Jeff went to law school at Alabama. Practiced law in Alabama, was appointed U S Attorney there. He later became Attorney General for Alabama and won a senate seat and has been Senator Jeff Sessions ever since. He helped carry water for the Trump campaign and it is now being discussed that he  may well land a cabinet position. My ink target may possibly become the secretary of defense. You never know where life is going to lead. Wish I had been more careful with that Flair pen.

Saturday, November 12, 2016

Medical Marijuana, in Case Oxycontin isn't Doing it For You

Repost from December 2013

I suppose if you live long enough you will have seen just about every liberal and demeaning piece of legislation there is roll through our state houses. Now we come to the legalization of marijuana in Florida. Apparently our chameleon friend and former Governor, Charlie Crist, is all about prescribing the benefits of Tetra Hydro Cannabinol (THC). As a morphed Democrat now he is all concerned about end stage cancer relief and glaucoma patients. Doesn't it just warm your heart? It is fitting that one of the foremost ambulance chasing law firms in the state, Morgan and Morgan, is squarely behind him.

I will admit that probably 9.9 people out of every 10 in Florida most likely light up a joint a couple times of month. It is extraordinarily common. However, it remains on the Florida statutes as a no-no. For my  money that should remain the case. There are far too many impaired people driving our highways presently. Do you really want to aid and abet more people in that regard?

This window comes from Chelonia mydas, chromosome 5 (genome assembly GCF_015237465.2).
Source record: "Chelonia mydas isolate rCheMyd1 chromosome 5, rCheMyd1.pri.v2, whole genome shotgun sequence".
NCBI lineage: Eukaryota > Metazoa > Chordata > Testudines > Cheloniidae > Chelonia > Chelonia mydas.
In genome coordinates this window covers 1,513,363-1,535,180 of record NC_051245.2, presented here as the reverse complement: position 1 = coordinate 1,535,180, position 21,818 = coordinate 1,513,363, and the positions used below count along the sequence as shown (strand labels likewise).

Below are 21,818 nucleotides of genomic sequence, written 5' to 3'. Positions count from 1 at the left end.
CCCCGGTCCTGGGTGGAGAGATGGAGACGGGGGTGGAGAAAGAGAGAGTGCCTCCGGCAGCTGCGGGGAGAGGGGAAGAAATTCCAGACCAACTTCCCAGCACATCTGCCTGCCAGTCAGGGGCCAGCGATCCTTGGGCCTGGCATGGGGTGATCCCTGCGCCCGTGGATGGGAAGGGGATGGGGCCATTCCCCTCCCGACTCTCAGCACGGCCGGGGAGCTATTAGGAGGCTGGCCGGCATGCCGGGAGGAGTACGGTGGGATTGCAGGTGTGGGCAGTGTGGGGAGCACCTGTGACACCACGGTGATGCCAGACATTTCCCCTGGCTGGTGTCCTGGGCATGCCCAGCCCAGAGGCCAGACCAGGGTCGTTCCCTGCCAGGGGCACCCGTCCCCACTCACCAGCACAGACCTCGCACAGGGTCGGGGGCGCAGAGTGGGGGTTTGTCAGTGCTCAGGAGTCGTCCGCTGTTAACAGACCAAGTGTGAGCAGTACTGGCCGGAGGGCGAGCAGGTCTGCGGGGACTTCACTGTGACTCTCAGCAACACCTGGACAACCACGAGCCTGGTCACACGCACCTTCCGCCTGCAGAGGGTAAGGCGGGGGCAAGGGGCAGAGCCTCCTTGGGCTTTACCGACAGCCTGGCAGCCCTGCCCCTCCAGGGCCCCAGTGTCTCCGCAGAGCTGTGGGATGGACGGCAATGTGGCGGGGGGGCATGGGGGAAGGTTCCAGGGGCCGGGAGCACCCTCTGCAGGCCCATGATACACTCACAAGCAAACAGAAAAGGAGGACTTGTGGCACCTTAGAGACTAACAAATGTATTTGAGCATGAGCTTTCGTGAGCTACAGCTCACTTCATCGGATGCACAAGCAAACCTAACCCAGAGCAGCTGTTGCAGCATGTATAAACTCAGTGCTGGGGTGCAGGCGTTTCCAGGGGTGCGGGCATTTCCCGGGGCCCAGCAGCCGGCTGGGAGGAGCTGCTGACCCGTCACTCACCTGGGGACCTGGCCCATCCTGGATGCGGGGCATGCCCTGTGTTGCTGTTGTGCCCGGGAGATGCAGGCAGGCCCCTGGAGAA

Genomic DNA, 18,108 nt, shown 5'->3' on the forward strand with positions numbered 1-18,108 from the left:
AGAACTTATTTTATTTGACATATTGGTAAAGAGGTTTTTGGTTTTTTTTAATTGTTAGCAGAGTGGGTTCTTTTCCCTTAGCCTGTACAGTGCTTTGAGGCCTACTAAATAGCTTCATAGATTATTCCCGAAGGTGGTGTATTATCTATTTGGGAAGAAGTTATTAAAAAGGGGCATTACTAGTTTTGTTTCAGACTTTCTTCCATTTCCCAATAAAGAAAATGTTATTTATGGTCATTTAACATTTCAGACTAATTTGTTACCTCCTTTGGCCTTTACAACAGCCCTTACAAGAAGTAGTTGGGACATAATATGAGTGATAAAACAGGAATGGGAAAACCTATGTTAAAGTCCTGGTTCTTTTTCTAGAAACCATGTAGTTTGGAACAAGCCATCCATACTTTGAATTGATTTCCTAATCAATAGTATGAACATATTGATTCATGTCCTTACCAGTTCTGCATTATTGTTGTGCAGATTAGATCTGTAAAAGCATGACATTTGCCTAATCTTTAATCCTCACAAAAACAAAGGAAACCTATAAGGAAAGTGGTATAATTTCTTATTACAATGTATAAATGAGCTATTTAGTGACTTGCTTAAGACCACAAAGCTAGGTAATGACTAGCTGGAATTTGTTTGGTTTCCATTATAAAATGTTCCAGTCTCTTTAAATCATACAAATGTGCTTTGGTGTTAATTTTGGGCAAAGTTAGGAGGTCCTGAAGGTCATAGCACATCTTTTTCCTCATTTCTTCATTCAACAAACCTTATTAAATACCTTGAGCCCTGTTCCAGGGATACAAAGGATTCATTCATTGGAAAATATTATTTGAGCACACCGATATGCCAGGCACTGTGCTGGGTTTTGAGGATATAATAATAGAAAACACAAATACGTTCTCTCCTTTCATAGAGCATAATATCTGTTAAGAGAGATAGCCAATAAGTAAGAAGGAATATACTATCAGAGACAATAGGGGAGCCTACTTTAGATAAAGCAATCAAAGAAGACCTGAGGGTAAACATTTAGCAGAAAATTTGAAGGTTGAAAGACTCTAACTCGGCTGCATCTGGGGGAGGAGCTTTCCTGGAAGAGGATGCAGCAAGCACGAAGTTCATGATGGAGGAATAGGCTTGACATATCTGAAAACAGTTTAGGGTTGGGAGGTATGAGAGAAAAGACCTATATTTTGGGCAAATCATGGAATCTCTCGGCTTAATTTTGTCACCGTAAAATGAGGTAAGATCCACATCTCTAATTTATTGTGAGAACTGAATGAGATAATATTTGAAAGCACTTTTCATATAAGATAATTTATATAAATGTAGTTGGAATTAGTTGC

Florida would become the 21st state to join the ranks of those who allow people to be prescribed marijuana for everything from glaucoma to fibromyalgia. However, guess what, prescribers can already dispense THC. Under the current DEA guidelines THC is a class 1 scheduled, controlled substance. Which means that a licensed prescriber can use it in an experimental fashion on a patient right now.

I promoted a product branded Percodan for many years. It is a schedule 2, controlled substance and is most likely the most qualitatively effective pharmaceutical product for pain available. The generic name of this product is Oxycodone. You have to go to the needle to find something that will make your pain go away more effectively. Along came a delivery system that got it into your blood stream a little better in the form of Oxycontin, marketed by Purdue Frederick. It was marketed to oncologists primarily for pain associated with cancer. Fast forward a few years and you see a glaring problem all over the country. Pill mills in various Florida locations have sprung up everywhere so the prescriber can make money and the consumer can get high. Many people die as a result of this widespread problem.

Back in the 70's there was a drug called LSD that the drug culture used to abuse.Lysergic Acid Diethylamide was used to induce a psychotic state in laboratory animals so that antipsychotic agents could be assessed as to efficacy. PCP, phencyclidine HCl, was used as an animal tranquilizer. The drug culture discovered it and it became a widespread problem. People are weird about looking for the next magic elixir. Now you make THC more available and what do you have? A bigger and wider generation of zombies to drive domestic disputes, fill up the emergency rooms and populate the pshyciatric hospitals.

The Florida Supreme court just approved a measure that will put it on the ballot in November. Those who vote will decide whether or not it is a good idea to put medical matijuana into the hands of Florida citizens. Polls indicate that such a measure would pass by 80% or more.